If you happen to notice sometime later this year that you’re suddenly paying a lot more for orange juice, you can blame America’s food safety authorities. The U.S. Food and Drug Administration, after several weeks of deliberation, has blocked imports of frozen, concentrated orange juice from Brazil, probably for the next 18 months or so, even though the agency says the juice is perfectly safe.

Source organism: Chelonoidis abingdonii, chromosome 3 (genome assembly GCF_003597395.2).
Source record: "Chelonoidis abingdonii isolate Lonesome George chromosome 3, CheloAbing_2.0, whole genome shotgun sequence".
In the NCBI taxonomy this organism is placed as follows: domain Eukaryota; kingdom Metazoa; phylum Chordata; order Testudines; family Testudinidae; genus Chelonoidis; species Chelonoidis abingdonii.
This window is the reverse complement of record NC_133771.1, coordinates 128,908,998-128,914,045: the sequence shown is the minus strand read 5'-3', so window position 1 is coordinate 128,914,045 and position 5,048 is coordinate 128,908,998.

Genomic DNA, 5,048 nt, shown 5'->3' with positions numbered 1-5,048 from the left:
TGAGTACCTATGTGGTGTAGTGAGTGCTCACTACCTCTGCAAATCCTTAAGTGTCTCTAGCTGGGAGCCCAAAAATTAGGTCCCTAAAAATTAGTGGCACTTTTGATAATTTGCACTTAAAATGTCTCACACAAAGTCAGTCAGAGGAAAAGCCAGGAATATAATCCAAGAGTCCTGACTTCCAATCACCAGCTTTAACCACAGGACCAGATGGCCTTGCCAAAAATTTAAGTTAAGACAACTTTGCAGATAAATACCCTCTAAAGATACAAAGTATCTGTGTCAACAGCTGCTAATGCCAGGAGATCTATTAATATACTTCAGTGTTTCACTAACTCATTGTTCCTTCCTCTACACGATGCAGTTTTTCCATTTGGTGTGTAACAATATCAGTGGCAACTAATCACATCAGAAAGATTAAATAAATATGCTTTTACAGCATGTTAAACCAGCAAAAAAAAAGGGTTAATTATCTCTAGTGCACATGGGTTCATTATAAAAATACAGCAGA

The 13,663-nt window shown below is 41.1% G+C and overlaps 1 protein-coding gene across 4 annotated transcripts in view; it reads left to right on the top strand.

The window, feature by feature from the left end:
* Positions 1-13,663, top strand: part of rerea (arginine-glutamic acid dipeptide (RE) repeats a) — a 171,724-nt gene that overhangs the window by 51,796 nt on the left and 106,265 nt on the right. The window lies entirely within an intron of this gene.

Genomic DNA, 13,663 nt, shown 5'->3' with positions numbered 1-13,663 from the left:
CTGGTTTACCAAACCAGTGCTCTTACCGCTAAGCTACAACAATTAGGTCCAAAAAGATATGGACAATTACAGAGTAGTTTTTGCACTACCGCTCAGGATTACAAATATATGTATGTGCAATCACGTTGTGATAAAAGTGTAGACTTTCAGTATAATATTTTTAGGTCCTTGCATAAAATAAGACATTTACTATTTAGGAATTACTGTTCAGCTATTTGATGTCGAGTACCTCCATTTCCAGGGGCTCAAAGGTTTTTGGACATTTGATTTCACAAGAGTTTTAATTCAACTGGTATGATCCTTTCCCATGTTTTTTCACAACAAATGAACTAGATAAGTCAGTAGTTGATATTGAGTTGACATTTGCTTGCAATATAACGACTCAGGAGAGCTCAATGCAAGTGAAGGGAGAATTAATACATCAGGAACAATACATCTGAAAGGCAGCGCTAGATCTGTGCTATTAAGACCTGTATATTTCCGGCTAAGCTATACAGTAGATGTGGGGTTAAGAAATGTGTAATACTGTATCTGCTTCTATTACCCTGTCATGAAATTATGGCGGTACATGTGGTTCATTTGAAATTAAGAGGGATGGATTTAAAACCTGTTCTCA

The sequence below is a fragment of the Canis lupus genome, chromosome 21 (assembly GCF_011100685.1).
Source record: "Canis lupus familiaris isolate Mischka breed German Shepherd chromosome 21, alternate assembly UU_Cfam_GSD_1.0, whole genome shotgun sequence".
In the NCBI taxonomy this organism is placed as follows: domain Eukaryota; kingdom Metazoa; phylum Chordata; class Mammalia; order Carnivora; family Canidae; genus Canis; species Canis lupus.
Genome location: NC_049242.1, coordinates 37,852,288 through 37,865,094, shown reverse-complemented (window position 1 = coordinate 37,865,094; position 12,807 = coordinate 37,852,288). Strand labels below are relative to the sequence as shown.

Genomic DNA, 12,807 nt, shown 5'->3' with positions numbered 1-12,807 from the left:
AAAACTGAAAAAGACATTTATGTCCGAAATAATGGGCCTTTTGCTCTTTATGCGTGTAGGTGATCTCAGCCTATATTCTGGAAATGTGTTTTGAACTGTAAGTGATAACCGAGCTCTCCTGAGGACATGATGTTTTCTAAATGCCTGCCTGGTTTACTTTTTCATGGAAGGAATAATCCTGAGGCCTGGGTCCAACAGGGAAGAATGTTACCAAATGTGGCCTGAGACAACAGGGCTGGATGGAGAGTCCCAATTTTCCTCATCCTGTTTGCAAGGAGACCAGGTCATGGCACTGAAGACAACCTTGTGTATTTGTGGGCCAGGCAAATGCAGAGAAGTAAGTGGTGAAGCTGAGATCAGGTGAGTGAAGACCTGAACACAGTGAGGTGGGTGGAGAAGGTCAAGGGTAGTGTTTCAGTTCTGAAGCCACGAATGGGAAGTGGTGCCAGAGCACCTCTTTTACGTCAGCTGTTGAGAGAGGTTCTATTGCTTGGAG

The FDA’s explanation is that its hands are legally tied. Its tests show that practically all concentrated juice from Brazil currently contains traces of the fungicide carbendazim, first detected in December by Coca-Cola, maker of Minute Maid juices. The amounts are small — so small that the U.S. Environmental Protection Agency says no consumers should be concerned.
The problem is, carbendazim has not been used on oranges in the U.S. in recent years, and the legal permission to use it on that crop has lapsed. As a result, there’s not a legal “tolerance” for residues of this pesticide in orange products. Continue reading “FDA Says Brazil’s Orange Juice Is Safe, But Still Illegal”